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Man talking on his cellphone. (Brett Lamb/iStockphoto/Brett Lamb/iStockphoto)
Man talking on his cellphone. (Brett Lamb/iStockphoto/Brett Lamb/iStockphoto)


Court hangs up on Nanaimo’s wireless tax Add to ...

Nanaimo’s attempt to force wireless companies to help pay for local 911 emergency service amounted to an illegal tax, a B.C. Supreme Court judge ruled Wednesday, tossing out a city bylaw and calling into question similar schemes in neighbouring districts.

The city introduced a bylaw in 2010 requiring wireless providers to either sign agreements to collect a 911 levy from their customers or pay a $30 fee for every local 911 call placed on their networks.

The bylaw was an attempt to fund local 911 service as customers shifted from land lines to mobile phones. The Canadian Radio-television and Telecommunications Commission requires landline providers to collect a 911 levy from customers, but wireless companies aren’t required to do the same.

The Canadian Wireless Telecommunications Association, Telus, Rogers and Bell Mobility challenged the bylaw, arguing the $30 fee for companies that don’t voluntarily enter into levy agreements amounts to an unauthorized tax.

Mr. Justice William Ehrcke agreed, noting that under provincial legislation, cities are permitted to charge user fees but are not allowed to impose taxes.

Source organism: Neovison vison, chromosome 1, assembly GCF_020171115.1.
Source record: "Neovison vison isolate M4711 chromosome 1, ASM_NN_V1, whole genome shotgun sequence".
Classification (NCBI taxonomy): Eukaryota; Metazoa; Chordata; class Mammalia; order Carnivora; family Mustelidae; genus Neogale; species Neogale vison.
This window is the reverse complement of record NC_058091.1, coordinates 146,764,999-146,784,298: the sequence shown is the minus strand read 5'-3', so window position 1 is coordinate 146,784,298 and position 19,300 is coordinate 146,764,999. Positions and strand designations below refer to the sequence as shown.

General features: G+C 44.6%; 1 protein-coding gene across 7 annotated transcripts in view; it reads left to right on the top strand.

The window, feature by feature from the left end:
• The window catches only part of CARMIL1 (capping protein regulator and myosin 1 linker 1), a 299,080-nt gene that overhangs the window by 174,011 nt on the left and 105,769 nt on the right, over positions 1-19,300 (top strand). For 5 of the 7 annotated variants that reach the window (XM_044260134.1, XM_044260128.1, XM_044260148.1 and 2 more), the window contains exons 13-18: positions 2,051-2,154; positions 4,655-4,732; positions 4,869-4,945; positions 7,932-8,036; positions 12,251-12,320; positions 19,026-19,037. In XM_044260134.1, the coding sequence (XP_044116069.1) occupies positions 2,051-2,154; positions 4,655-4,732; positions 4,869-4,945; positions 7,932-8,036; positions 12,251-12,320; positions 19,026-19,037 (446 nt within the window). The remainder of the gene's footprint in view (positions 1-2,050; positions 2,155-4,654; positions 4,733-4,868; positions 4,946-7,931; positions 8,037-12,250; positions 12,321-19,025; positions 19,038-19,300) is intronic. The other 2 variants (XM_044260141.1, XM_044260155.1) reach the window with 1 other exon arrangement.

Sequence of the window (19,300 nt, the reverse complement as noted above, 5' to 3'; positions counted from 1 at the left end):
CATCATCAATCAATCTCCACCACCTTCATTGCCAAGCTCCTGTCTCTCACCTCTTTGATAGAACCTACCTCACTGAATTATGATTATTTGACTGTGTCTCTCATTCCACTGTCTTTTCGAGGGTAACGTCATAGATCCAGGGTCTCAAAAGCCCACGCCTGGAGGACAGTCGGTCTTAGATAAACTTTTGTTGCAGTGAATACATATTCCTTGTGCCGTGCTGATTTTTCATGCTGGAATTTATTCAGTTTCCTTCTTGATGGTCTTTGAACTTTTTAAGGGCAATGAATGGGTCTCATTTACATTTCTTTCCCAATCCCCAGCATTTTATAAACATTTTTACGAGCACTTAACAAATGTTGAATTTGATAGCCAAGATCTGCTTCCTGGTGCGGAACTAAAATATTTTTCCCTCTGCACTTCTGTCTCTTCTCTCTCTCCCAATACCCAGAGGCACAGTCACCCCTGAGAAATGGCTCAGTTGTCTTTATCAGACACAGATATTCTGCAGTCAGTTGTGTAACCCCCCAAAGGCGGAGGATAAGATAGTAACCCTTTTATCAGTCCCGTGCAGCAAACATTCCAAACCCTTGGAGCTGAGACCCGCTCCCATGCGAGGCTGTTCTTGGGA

Judge Ehrcke noted the fee meets the Supreme Court of Canada’s definition of a tax, notably because the fee is mandatory and the amount isn’t related to the actual cost of providing 911 service. He rejected the city’s characterization of the $30 charge as a user fee.

“I find that the single-call fee is a tax that the city does not have the power to impose,” Judge Ehrcke wrote in a decision posted to the court’s website Wednesday.

The Cowichan Valley Regional District and the Regional District of Nanaimo, which use the same 911 centre as the city, enacted similar bylaws, though the latest judgment only directly affects the city.

The city issued a statement saying it was disappointed by the ruling. The statement notes the region’s 911 service receives roughly 53,000 calls a year.

About 53 per cent of them are from wireless devices, even though neither wireless carriers nor their customers are required to pay for 911 service.

“The city believes that, where possible, the users of a service should pay the cost of the service and not be a cost borne by the taxpayer,” the statement says.

Wendy Idema, director of finance for the Regional District of Nanaimo, said the district had delayed implementing its own bylaw while the City of Nanaimo’s case was before the courts.

Ms. Idema said it was too early to say how the district would respond.

“I think once we have feedback from our solicitors about what they think the process should be and their interpretation of the ruling, and once we meet with the City of Nanaimo and the Cowichan Valley Regional District to review all of that, then we’ll decide,” said Idema.

In the meantime, the district will continue paying for 911 service through property taxes, she said.

A spokesman for the Cowichan Valley Regional District said the district was reviewing the court’s ruling.

The judgment notes wireless companies have said they are willing to sign 911 levy agreements if those agreements are legislated by the provincial government.

New Brunswick, Nova Scotia, Prince Edward Island and Saskatchewan all have regulations requiring mobile companies to collect 911 fees from customers, but B.C. does not.

The B.C. government has said it is exploring the issue, according to the judgment.

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